|Love, J - MISSISSIPPI STATE UNIV|
|Taylor, C - MISSISSIPPI STATE UNIV|
|Warren, M - USDA, FS, CBHR|
Submitted to: Meeting Abstract
Publication Type: Abstract Only
Publication Acceptance Date: July 1, 2003
Publication Date: N/A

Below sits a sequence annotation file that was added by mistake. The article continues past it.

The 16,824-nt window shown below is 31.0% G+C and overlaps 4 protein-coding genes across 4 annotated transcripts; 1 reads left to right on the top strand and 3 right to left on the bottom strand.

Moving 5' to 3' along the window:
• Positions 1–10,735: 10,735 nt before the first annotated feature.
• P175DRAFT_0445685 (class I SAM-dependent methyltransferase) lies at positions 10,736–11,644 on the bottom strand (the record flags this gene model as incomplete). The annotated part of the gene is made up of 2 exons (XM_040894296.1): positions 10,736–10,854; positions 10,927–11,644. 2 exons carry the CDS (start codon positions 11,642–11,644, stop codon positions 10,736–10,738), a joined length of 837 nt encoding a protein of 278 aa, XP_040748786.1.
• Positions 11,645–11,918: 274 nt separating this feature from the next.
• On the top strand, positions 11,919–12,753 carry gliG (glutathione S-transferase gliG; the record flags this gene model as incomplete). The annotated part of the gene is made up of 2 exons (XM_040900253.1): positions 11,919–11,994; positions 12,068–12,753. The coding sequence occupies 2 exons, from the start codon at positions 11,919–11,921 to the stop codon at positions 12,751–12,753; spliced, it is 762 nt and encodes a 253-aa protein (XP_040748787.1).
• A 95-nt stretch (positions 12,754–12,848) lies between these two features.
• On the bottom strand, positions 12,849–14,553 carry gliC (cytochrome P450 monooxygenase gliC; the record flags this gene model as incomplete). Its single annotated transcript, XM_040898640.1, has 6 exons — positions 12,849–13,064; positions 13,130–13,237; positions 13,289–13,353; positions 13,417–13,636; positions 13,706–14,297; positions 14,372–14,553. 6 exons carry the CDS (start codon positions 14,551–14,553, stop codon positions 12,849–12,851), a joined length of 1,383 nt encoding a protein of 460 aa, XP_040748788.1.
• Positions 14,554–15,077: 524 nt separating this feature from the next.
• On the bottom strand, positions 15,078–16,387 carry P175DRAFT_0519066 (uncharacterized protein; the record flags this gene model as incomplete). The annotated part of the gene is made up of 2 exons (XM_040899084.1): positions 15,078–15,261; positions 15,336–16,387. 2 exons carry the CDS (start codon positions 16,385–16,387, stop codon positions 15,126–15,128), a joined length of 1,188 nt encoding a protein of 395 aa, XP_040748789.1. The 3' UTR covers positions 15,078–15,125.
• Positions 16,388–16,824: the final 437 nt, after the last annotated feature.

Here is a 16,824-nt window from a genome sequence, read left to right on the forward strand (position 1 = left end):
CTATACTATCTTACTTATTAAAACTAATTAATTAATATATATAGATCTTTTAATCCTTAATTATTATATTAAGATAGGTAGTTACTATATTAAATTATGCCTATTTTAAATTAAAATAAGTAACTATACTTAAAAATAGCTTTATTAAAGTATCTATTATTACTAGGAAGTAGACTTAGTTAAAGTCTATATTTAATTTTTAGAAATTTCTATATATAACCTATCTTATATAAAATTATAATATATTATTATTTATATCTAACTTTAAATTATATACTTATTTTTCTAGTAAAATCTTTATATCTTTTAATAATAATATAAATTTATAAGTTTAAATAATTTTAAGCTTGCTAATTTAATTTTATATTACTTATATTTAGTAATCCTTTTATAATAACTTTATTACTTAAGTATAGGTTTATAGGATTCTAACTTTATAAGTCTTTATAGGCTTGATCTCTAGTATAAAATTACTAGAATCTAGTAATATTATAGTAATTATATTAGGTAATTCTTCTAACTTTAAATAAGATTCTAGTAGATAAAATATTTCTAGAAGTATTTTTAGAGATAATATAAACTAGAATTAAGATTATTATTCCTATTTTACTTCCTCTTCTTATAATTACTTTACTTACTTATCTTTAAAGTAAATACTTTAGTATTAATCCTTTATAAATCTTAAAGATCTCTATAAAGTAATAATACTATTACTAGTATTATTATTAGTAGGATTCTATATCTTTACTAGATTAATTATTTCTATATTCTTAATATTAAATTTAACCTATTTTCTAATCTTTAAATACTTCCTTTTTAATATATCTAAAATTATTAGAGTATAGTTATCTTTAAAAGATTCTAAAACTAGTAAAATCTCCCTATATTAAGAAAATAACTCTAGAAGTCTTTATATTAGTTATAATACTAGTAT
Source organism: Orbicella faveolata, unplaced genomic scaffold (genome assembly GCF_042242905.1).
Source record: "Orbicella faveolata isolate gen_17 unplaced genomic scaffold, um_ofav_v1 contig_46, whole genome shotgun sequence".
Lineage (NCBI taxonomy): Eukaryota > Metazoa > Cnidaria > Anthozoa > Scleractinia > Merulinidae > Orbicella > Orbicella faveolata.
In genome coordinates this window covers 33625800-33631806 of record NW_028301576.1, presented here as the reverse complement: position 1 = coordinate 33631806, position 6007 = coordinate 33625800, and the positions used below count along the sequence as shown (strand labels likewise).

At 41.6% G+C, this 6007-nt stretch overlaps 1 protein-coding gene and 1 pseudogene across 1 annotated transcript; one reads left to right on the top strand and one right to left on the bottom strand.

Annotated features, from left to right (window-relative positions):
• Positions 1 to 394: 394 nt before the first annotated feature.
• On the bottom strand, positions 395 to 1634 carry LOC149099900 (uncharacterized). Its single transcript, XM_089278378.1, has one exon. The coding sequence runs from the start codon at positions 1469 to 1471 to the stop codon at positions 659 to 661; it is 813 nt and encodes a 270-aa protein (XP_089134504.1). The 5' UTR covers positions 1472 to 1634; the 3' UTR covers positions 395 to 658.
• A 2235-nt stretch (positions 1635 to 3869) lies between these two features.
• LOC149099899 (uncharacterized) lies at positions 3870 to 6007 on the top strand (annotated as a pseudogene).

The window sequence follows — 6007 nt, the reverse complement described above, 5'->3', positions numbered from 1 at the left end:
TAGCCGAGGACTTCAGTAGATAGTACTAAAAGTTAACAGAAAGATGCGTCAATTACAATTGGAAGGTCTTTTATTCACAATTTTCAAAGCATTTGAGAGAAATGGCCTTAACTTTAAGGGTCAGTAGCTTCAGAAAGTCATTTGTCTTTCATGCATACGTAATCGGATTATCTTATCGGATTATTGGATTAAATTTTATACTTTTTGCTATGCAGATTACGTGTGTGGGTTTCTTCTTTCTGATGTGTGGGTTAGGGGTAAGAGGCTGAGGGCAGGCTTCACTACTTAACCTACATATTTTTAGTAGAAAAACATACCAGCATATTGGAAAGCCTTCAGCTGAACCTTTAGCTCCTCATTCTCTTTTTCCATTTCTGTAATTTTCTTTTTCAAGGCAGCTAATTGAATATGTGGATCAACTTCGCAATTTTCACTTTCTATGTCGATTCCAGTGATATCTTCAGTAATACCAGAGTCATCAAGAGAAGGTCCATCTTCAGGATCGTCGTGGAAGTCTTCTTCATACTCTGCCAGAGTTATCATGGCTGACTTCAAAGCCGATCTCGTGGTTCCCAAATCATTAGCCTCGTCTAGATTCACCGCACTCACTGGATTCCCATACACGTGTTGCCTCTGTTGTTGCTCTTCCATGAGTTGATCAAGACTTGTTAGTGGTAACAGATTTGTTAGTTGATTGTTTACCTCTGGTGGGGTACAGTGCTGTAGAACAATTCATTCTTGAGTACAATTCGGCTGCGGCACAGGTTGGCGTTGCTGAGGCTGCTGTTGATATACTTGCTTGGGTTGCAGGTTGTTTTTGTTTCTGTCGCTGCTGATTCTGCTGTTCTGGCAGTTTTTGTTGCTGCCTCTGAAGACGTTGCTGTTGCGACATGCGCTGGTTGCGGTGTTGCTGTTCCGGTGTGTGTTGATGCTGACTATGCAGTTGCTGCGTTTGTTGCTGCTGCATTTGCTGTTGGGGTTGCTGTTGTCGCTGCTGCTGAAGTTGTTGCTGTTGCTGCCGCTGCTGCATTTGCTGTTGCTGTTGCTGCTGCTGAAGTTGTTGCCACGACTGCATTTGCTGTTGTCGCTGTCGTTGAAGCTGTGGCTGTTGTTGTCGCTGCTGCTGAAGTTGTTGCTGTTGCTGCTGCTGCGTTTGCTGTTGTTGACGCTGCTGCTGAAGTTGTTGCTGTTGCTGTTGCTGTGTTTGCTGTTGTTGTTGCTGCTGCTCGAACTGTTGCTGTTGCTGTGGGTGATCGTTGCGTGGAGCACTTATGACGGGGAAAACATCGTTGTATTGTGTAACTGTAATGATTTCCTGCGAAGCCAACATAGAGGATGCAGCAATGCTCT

Technical Abstract: We investigated population differentiation and haplotype diversity among seasonally fragmented populations of three stream fishes in the Ouachita Mountains, Arkansas. Within intermittent streams, riffles may dry during the summer, resulting in nearly to completely isolated pools. We sampled Lepomis megalotis (longear sunfish), Etheostoma whipplei (red fin darter), and Fundulus olivaceus (black-spotted topminnow) from five isolated pools in the Alum Fork of the Saline River (above Lake Winona) and two spring-fed, perennial tributaries in the Saline River system (downstream from Lake Winona) during September 2001 and 2002. We assessed variability of the control region of the mitochondrial DNA on polyacrylamide gels with use of temporal temperature gradient electrophoresis (TTGE). We found temporal population differentiation (between years) for L. megalotis and F. olivaceus. Lepomis megalotis populations also were spatially differentiated along the stream gradient, but populations of F. olivaceus and E. whipplei were not. Haplotype diversity did not differ spatially for any species. After combining data for populations above Lake Winona, we observed significantly higher haplotype diversity below the reservoir for F. olivaceus and E. whipplei. Therefore, stream fragmentation appears be associated with reduced haplotype diversity for some species. Spatiotemporal patterns of population differentiation were most obvious for L. megalotis, but less evident for F. olivaceus and E. whipplei which are putatively better dispersers than L. megalotis. Thus, stream fragmentation influences gene flow which appears to be correlated with species-specific dispersal capability.